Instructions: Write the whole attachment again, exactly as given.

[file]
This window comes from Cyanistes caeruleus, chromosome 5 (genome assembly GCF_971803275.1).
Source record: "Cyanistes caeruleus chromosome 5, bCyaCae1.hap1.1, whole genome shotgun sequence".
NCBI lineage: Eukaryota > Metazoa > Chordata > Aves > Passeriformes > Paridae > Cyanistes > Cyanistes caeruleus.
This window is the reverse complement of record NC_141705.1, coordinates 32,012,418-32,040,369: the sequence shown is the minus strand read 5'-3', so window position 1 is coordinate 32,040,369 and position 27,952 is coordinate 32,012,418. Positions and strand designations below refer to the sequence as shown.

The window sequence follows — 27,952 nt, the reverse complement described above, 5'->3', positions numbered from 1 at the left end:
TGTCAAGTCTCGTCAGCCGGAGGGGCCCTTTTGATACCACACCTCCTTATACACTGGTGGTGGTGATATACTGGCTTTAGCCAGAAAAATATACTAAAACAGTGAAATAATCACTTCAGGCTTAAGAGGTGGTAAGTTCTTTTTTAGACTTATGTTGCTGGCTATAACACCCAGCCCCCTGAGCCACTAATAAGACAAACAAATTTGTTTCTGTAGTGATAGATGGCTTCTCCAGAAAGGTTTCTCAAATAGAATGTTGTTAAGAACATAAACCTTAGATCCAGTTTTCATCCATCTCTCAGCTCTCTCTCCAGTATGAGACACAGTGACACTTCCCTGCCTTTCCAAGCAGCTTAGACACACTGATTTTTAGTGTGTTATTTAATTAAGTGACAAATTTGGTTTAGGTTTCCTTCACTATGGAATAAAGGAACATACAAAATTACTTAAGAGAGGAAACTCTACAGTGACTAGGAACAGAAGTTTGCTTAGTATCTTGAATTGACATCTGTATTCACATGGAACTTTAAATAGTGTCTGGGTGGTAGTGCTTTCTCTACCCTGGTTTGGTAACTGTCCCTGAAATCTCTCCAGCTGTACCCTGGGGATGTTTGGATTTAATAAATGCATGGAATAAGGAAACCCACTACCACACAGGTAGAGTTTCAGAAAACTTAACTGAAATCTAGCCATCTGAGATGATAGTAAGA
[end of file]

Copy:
This window comes from Cyanistes caeruleus, chromosome 5 (genome assembly GCF_971803275.1).
Source record: "Cyanistes caeruleus chromosome 5, bCyaCae1.hap1.1, whole genome shotgun sequence".
NCBI lineage: Eukaryota > Metazoa > Chordata > Aves > Passeriformes > Paridae > Cyanistes > Cyanistes caeruleus.
This window is the reverse complement of record NC_141705.1, coordinates 32,012,418-32,040,369: the sequence shown is the minus strand read 5'-3', so window position 1 is coordinate 32,040,369 and position 27,952 is coordinate 32,012,418. Positions and strand designations below refer to the sequence as shown.

The window sequence follows — 27,952 nt, the reverse complement described above, 5'->3', positions numbered from 1 at the left end:
TGTCAAGTCTCGTCAGCCGGAGGGGCCCTTTTGATACCACACCTCCTTATACACTGGTGGTGGTGATATACTGGCTTTAGCCAGAAAAATATACTAAAACAGTGAAATAATCACTTCAGGCTTAAGAGGTGGTAAGTTCTTTTTTAGACTTATGTTGCTGGCTATAACACCCAGCCCCCTGAGCCACTAATAAGACAAACAAATTTGTTTCTGTAGTGATAGATGGCTTCTCCAGAAAGGTTTCTCAAATAGAATGTTGTTAAGAACATAAACCTTAGATCCAGTTTTCATCCATCTCTCAGCTCTCTCTCCAGTATGAGACACAGTGACACTTCCCTGCCTTTCCAAGCAGCTTAGACACACTGATTTTTAGTGTGTTATTTAATTAAGTGACAAATTTGGTTTAGGTTTCCTTCACTATGGAATAAAGGAACATACAAAATTACTTAAGAGAGGAAACTCTACAGTGACTAGGAACAGAAGTTTGCTTAGTATCTTGAATTGACATCTGTATTCACATGGAACTTTAAATAGTGTCTGGGTGGTAGTGCTTTCTCTACCCTGGTTTGGTAACTGTCCCTGAAATCTCTCCAGCTGTACCCTGGGGATGTTTGGATTTAATAAATGCATGGAATAAGGAAACCCACTACCACACAGGTAGAGTTTCAGAAAACTTAACTGAAATCTAGCCATCTGAGATGATAGTAAGA